Jarosław Kaczyński has throughout his career built a reputation of being ascetic and scornful of mixing politics with business. There was indeed a time when he was ridiculed for not having a bank account or a driving license and living in a modest townhouse that was owned by his parents. Now parts of the media are trying to portray him as a wily businessman and ruthless negotiator.
There seem to have been two reasons for the attention he gave to this project. The first is a family angle, a cousin of his was involved. Second, and probably more important, the buildings to be constructed were to host the Institute of his brother’s name. President Lech Kaczyński, the twin brother of Jarosław was killed in the Smolensk air disaster in 2010.
There is no evidence that Mr Kaczyński had any personal stake in the investments. But clearly he was interested in advancing causes he wanted financing, the Lech Kaczyński Institute included.
Thanks to the fact that he and his associates have used the assets they took control of during the privatization process in the early nineties several think tanks and media ventures that are supportive of the ruling Law and Justice party have been able to function and prosper. These assets were acquired at a time when there was not public funding for political parties. That changed in the noughties when parties received generous public funding and were restricted in terms of being able to participate in commercial activities.
It is interesting that Warsaw authorities have decided that they would rule out the building of a tower blocks in that location when on the same street there are such buildings and the city centre is now awash with them. Mr Kaczyński and his associates, sensing political danger and possible entrapment, did not attempt to persuade the local authority to change that decision.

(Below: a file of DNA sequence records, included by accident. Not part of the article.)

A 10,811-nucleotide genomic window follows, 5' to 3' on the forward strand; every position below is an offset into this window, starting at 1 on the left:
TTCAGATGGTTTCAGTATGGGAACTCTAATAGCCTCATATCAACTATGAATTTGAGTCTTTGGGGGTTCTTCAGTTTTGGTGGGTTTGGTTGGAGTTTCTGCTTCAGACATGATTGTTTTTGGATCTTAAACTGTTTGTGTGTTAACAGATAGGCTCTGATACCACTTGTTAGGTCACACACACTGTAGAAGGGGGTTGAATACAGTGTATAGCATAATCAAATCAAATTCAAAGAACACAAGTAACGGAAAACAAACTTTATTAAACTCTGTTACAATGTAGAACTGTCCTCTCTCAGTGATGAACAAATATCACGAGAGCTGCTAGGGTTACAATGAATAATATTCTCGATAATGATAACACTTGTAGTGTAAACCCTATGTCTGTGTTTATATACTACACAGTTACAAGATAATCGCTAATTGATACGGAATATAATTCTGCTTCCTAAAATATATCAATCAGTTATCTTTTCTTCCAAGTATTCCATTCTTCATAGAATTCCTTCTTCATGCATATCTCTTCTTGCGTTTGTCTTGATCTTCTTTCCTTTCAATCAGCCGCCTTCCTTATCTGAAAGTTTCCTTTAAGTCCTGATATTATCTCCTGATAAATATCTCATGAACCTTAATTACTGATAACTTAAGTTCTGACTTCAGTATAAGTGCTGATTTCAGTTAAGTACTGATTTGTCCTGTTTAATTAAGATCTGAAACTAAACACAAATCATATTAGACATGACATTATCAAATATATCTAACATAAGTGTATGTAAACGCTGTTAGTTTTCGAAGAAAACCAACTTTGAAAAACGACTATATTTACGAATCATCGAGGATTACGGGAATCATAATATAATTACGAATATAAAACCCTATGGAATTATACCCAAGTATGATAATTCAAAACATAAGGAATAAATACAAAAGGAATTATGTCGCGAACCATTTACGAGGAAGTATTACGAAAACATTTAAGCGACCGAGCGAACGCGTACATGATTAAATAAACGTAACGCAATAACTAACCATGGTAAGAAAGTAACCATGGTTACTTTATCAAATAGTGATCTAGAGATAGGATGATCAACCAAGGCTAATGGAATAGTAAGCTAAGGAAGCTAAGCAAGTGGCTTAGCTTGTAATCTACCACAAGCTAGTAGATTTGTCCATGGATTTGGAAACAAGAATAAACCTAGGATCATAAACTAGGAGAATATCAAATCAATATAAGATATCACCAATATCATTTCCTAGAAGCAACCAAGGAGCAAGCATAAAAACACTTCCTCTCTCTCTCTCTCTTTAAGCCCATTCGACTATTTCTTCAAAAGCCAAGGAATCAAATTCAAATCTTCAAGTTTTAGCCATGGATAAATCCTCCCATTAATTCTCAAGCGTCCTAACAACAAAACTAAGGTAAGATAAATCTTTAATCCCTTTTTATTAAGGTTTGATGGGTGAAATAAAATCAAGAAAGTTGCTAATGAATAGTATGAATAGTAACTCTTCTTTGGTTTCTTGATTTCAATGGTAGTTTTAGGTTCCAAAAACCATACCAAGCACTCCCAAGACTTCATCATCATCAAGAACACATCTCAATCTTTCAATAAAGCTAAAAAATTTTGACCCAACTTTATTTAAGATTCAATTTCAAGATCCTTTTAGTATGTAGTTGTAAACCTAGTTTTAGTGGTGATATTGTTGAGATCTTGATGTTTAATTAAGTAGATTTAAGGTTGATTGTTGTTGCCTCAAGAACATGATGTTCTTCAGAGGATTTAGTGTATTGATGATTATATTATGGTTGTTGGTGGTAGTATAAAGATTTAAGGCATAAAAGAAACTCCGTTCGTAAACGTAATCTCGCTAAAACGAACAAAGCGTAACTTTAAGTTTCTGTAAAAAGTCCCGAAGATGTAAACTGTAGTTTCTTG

That fact and the abandonment of the project drew the ire of the businessman who had felt confident that Mr Kaczyński’s authority would suffice to move the project forward. If he proceeded in good faith the problems with getting paid must have been particularly irritating.
However, if it transpires, as it is rumoured, he recorded all conversations he held with Mr Kaczyński’s presence questions will be asked as to his motives for so doing. If he was so suspicious as to be recording conversations, why was he so trusting when it came to working without a contract?
Tapes take centre stage in Polish politics again
This is not the first time that illicit recordings of conversations are making waves in Polish politics. We have been here before.
Back in 2003 “Gazeta Wyborcza”’s revelations that it was approached by a filmmaker who it was alleged represented those in power for a big pay-off to secure the purchase of a TV company led to parliamentary investigative committee proceedings and a serious political crisis for the government of the day.
In 2014 illicit recordings of senior officials in two top Warsaw restaurants were a huge embarrassment for the last Civic Platform government. Last year a bank owner recorded a conversation with the chief of the financial supervisory authority in which the state official seemed to be soliciting a bribe in return for regulatory favours.